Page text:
An Aug. 11 Business article incorrectly said that the National Capital Revitalization Corp. receives money from the D.C. government. The corporation is funded by the federal government. (Published 8/12/04)
The National Capital Revitalization Corp., the city's publicly chartered economic development firm, last night announced it had voted to accept the resignation of chief executive Theodore N. Carter.
The group, which was created and funded by the city government to oversee District development but operates in many ways like a private corporation, said in a statement distributed at a public board meeting last night that the appointment of NCRC senior vice president Anthony C. Freeman as acting chief executive "marks the beginning of the new vision of NCRC's leadership to concentrate on spurring jobs and economic development in Washington."
W. Ronald Evans, who was elected board chairman June 30, declined to elaborate on why Carter had resigned. Carter could not be reached for comment.
Freeman, who joined NCRC in October, said he previously did strategic development for Blockbuster video stores. "I want to do initiatives that spur small-business growth," he said.
Carter departs from the job barely 18 months after taking office. Before joining the NCRC, he worked for D.C. Mayor Anthony A. Williams (D) in the chief financial officer's office and as campaign director in 2002 when Williams had to wage a write-in campaign for the Democratic nomination in his reelection bid.
After taking over the NCRC, Carter disagreed with the administration on several issues. Earlier this year, he struck a deal with the Williams administration to give control over redevelopment of the Southwest waterfront, which included land NCRC owned, to a newly created authority overseeing waterfront development. In exchange, NCRC received other land in the city.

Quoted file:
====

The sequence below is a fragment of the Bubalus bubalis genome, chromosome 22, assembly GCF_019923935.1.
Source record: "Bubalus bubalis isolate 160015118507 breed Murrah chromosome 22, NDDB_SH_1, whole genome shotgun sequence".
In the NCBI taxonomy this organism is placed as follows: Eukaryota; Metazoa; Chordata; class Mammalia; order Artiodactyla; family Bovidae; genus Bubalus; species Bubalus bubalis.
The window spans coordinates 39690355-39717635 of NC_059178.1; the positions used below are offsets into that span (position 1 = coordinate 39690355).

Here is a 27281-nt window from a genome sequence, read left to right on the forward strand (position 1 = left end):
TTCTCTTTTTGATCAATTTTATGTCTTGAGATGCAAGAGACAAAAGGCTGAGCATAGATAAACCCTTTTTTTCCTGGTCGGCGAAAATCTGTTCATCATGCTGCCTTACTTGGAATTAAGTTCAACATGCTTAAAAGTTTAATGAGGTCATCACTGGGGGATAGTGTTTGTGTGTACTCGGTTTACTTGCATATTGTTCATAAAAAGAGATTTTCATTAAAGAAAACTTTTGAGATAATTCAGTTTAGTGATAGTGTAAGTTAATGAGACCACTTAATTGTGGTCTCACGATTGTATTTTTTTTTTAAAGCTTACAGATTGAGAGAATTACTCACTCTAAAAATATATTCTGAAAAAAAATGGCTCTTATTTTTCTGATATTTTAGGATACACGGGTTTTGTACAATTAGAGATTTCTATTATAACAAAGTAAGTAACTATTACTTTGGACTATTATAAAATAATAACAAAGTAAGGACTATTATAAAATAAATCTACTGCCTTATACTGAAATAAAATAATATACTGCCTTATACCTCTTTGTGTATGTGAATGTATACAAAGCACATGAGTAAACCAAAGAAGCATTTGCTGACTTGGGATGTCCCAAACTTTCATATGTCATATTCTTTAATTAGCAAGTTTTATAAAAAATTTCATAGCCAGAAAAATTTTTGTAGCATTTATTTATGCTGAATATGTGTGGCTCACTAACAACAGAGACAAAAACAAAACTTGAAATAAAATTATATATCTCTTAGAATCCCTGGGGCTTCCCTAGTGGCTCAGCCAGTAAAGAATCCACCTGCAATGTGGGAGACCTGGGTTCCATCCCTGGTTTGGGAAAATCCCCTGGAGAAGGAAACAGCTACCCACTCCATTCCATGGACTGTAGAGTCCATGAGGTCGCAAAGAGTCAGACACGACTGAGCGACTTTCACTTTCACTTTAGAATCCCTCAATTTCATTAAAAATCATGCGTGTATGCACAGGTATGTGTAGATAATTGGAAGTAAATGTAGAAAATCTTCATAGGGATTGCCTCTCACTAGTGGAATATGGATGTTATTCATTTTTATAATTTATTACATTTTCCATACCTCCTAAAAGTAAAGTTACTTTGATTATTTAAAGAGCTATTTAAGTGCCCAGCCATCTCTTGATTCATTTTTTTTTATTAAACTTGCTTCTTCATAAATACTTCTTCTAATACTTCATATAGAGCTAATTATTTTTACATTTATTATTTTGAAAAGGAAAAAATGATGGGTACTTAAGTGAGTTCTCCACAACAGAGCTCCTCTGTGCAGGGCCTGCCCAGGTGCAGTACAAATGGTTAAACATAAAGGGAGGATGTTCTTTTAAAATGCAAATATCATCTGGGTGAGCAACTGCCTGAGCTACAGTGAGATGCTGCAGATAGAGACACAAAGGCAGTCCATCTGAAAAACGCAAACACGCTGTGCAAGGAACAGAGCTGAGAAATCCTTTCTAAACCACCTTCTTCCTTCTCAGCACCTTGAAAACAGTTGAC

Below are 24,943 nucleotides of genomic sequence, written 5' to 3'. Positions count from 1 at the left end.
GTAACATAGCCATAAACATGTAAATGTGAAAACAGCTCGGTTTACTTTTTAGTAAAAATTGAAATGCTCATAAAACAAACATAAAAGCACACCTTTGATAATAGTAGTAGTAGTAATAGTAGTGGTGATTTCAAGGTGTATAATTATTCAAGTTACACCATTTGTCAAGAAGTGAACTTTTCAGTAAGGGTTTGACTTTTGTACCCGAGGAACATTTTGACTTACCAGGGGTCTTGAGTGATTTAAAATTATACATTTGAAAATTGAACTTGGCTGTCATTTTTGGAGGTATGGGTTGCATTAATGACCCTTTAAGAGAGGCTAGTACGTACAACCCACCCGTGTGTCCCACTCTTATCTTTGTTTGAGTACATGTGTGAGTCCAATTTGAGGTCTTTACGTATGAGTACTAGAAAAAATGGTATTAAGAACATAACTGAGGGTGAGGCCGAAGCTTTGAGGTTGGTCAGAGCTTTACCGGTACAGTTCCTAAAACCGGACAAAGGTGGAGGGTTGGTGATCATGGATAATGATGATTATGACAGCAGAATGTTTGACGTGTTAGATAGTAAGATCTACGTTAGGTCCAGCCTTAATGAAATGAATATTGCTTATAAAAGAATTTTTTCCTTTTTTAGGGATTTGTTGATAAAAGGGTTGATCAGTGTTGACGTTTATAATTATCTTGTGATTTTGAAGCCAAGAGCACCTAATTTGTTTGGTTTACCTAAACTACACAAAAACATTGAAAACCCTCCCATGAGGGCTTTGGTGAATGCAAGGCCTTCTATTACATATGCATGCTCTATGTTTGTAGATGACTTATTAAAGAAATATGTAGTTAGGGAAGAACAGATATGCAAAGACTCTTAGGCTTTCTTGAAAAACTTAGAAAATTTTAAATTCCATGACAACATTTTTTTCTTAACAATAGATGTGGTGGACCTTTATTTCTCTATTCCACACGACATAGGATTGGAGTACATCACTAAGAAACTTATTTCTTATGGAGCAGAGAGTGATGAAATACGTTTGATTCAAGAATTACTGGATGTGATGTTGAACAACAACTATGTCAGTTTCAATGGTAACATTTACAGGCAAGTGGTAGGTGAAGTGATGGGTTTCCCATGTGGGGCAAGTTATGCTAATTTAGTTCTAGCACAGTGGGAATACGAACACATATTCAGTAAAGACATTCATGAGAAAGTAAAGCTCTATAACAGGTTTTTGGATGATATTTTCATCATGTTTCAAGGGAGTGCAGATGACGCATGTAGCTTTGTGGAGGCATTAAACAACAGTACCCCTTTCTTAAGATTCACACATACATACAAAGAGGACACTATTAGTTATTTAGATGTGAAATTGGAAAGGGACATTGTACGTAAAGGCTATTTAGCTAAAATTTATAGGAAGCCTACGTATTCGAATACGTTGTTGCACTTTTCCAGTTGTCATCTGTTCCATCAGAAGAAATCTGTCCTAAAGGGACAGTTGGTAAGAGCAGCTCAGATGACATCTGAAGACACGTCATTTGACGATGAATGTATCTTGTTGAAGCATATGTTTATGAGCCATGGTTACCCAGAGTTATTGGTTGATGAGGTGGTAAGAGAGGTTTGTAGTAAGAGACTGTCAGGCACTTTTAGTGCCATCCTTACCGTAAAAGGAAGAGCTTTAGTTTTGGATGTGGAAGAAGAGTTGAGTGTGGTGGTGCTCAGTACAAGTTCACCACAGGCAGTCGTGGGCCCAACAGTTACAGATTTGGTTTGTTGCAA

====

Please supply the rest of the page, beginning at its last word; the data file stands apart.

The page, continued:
The NCRC has gone through several leadership changes. In 2002, Elinor Bacon stepped down as chief executive, and her two successors served about six months each.
At the same meeting yesterday, the NCRC voted unanimously to sell the land it owns at the Waterside Mall, at Fourth and M streets near the Southwest waterfront, to a group of developers for $34.8 million. Supporters of the project say the action was needed to help persuade giant mortgage financing company Fannie Mae to sign a deal leasing a large chunk of new office space at the site. The NCRC and the developers must still negotiate details of the deal, and the D.C. Council must approve any agreement.
A group of developers -- which includes Kaempfer Co. of the District, Cleveland's Forest City Enterprises Inc. and real estate investor Bresler & Reiner Inc. of Rockville -- wants to turn the run-down office buildings at Waterside that once housed the Environmental Protection Agency into a roughly $500 million project of offices, housing, shops and restaurants. The developer group owns the buildings and has a long-term lease with the NCRC, which owns the land.
The developers want to own the property so they can eventually sell it to Fannie Mae. The mortgage company prefers to own its property and wants to have the option to buy it before it agrees to lease as much as 1.5 million square feet of office space at Waterside, according to brokers and developers.
Fannie Mae employs 4,000 people at its headquarters at 3900 Wisconsin Ave. NW and leases more than 1 million square feet in the Northern Virginia and Maryland suburbs. But it needs more space to accommodate new employees and ease crowding at its other locations. The company has refused to say whether it plans to move its headquarters to the Southwest area. Construction on the Waterside project is expected to start in the summer of 2005 and be completed in 2008.